The next WIHI broadcast — Reclaiming Empathy: Best Practices for Engaging with Patients — will take place on Thursday, April 10, from 2 to 3 PM ET, and I hope you'll tune in.
Our guests will include:
- Helen Riess, MD, Director, Empathy and Relational Science Program, Department of Psychiatry, Massachusetts General Hospital
- Stacie Pallotta, MPH, Senior Director, Office of Patient Experience, Cleveland Clinic
- Martha Hayward, Lead for Public and Patient Engagement, Institute for Healthcare Improvement
Empathy is not the same thing as sympathy. In the first instance, we feel seen and truly heard; sympathy tends to maintain a distance between two people, often deliberately so. One of the best explanations of the distinction, and why empathy can be so much more powerful, is an online video narrated by human vulnerability expert Dr. Brené Brown. And then there’s the Cleveland Clinic’s video about empathy, directed at health professionals. This moving reminder of the stories behind the faces of patients that pass through health care every day has been viewed on YouTube over a million times.
Why the seemingly sudden need to draw the attention of doctors and nurses to the humanness of the patients before them? Is it because, as some fear, empathy is becoming harder and harder for health professionals to feel or express in the course their jobs? Could be, but there’s nothing inexorable about the loss of empathy in health care today. And, as we’ll learn on the April 10 WIHI: Reclaiming Empathy: Best Practices for Engaging with Patients, there are effective ways to help today’s busy and often overwhelmed caregivers reconnect with their own feelings and the feelings of others, namely their patients.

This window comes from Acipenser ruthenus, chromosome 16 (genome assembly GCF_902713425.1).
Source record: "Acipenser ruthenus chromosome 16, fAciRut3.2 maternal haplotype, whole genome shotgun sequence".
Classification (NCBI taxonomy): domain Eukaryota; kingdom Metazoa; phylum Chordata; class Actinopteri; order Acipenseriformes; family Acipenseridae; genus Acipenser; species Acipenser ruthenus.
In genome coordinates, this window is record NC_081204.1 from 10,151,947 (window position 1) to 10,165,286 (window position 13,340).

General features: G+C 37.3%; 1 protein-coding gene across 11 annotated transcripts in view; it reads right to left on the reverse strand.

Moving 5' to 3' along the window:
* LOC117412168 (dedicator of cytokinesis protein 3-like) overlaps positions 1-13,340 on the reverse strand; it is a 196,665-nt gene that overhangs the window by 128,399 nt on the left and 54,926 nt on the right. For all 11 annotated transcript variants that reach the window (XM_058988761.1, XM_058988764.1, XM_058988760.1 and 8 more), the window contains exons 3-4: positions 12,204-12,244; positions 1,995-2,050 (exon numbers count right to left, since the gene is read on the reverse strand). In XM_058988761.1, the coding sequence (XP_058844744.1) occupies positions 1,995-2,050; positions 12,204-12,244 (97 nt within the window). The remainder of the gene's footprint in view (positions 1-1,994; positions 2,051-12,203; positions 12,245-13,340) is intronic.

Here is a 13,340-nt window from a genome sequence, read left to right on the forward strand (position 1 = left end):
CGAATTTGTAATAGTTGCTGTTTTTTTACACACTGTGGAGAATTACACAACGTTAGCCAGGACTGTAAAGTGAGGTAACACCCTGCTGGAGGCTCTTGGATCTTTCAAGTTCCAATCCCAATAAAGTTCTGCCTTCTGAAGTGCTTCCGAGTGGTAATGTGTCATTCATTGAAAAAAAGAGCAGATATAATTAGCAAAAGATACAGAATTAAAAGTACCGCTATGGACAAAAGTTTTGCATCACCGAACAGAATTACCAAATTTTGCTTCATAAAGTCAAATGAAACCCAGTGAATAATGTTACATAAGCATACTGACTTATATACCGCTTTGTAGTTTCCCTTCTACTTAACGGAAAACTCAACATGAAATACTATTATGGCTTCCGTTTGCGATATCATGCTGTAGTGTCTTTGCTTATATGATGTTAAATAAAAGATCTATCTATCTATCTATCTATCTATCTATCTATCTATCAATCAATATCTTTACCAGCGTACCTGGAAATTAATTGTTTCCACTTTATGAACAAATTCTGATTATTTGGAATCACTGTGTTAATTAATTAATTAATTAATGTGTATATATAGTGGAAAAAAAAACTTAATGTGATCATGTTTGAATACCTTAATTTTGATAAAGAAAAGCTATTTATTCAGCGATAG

At the Cleveland Clinic, Stacie Pallotta is part of a team that’s looking at empathy as one important part of an overall strategy to improve patient experience. Dr. Helen Riess, who specializes in the neuroscience of emotions, is turning her findings into “empathy education” for health professionals. She’s also found that if students’ empathy towards patients tends to erode over the course of their medical training, as evidence suggests, new research shows that additional training can either disrupt or reverse this process.
Is there something that patients and families can do if the doctors and nurses and staff they encounter are having a bad day or are so stressed by being pulled in million different directions that they can’t seem to register much more than a weak smile? We’ll ask IHI’s lead for public and patient engagement, Martha Hayward, that question. And we want to know what you think, too. Please join us for this discussion about the value of empathy and human connection to improving health and health care, on the April 10 WIHI.